1600 JST (0800 CET): In Severe Accident Management, the key step and that which is being carried out now is the use of water for the removal of heat. More stringent operations include the use of sand or rubble or boron in some form to cover the radiating components. It is not impossible to even consider concrete. But all uses of solid materials would limit any further heat removal and would only come into play if heat removal was considered impossible.

An SDF spokesman said  “We think got water on the main part today” and “Troops doing the work only absorbed a few millisieverts at most” says the Daily Yomiuri. The Assistant Head of the SDF said that the radiation levels did not significantly hamper the water spraying operations.

1500 JST (0700 CET): 7 days have gone since the quake hit.

More fire trucks including US military trucks are on their way. It will probably take a few hours to make any evaluation of the effects of the water spraying. But the amount of steam rising suggests that the water was reaching its target. But the amounts contained in the sprays (total around 50 tons) is small compared to the capacity of the spent fuel ponds (about 1200 tons). Water spraying is to continue.

There are some 180 people working at the site and braving the radiation levels.

1414 JST: 2 more water jets can be seen – apparently the 3rd wave. Steam continues to rise and is “billowing” rather than a plume.

1410 JST (0610 CET): The strong plumes of steam(?) have subsided somewhat and are now more like clouds rising.

1406 JST: One wave of water spray with 2 trucks seems to be over and plumes of steam(?) can be seen rising from the reactor. Something is being cooled.

1400 JST (0600 CET): Water spraying has resumed at reactor no.3 by the SDF. Seven trucks are being used. The water jets are clearly visible from NHK pictures from 30km away and – at least by eye – are much more accurately directed onto the building than yesterdays helicopter drops.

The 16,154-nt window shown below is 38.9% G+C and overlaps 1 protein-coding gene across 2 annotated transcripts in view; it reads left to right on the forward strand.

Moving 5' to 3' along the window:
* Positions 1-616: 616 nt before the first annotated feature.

1300 JST (0500 CET): Radiation levels have been consistently falling at one measuring point since the water spraying on Thursday evening. The measurement location is at one station about 1km west of reactor no. 2. The radiation reading at 5 a.m. Friday came to 279.4 microsievert per hour, compared with 292.2 microsievert per hour at 8:40 p.m. At around 9am this was down to 271 micro Sieverts. Thursday. It is not certain that this was due to the water spraying but the situation is at least stable and is not deteriorating. The trend is encouraging.

This morning the focus has been on the power line installation and on Friday at 2pm the water spraying will restart. It seems it was not possible to do both simultaneously. The SDF fire trucks will address reactor no.3 and police fire trucks will be working on reactor no.1. More fire trucks have been despatched from Tokyo. The performance of the trucks is such that helicopter water drops are not being considered. Over 30 trucks are expected to be in operation including trucks especially designed to fight fires in very tall buildings with a water discharge point 22m above street level. But water spraying is only a stop-gap measure and the real stability will only come once the cooling systems and water circulation has been restored.

The new power cables are in place but they now have to be reconnected to the cooling system pumps once the pumping systems have been checked out. Working shift durations are still restricted by the radiation levels. Reactor no.2 systems could be connected sometime during Friday night. Reactors no. 3 and 4 will be next to be reconnected and this is targeted for Sunday.

0600 JST: Summary of the status by Japan Atomic Industry Forum is here Fukushima status 2200 17th March

IAEA Slide show on BWR’s and the Fukushima status is here

18th March – 0500 JST (2100 CET 17th): The spraying of water by the fire trucks (and possibly even the helicopter water dumps) on the evening of the 17th did give some small but measurable decrease in radiation levels at the gate of the power plant. Spraying activities stopped at around 8pm on 17th and will resume this morning. Hopefully the high voltage power line which has now been laid upto the plant can be activated and the cooling systems brought back into operation today. This work will be slow since exposure to radiation leads to very short working shifts. This could take till tomorrow. This makes the spraying operations particularly critical for today to win the time necessary to get the power restored. The plan is for engineers to reconnect power to unit 2 once the spraying of water on the unit 3 reactor building gives some effect. The water spraying operations are being carried out by SDF and police personnel and TEPCO has even come in for criticism from the SDF for insufficient information which could have endangered their personnel.

%d bloggers like this: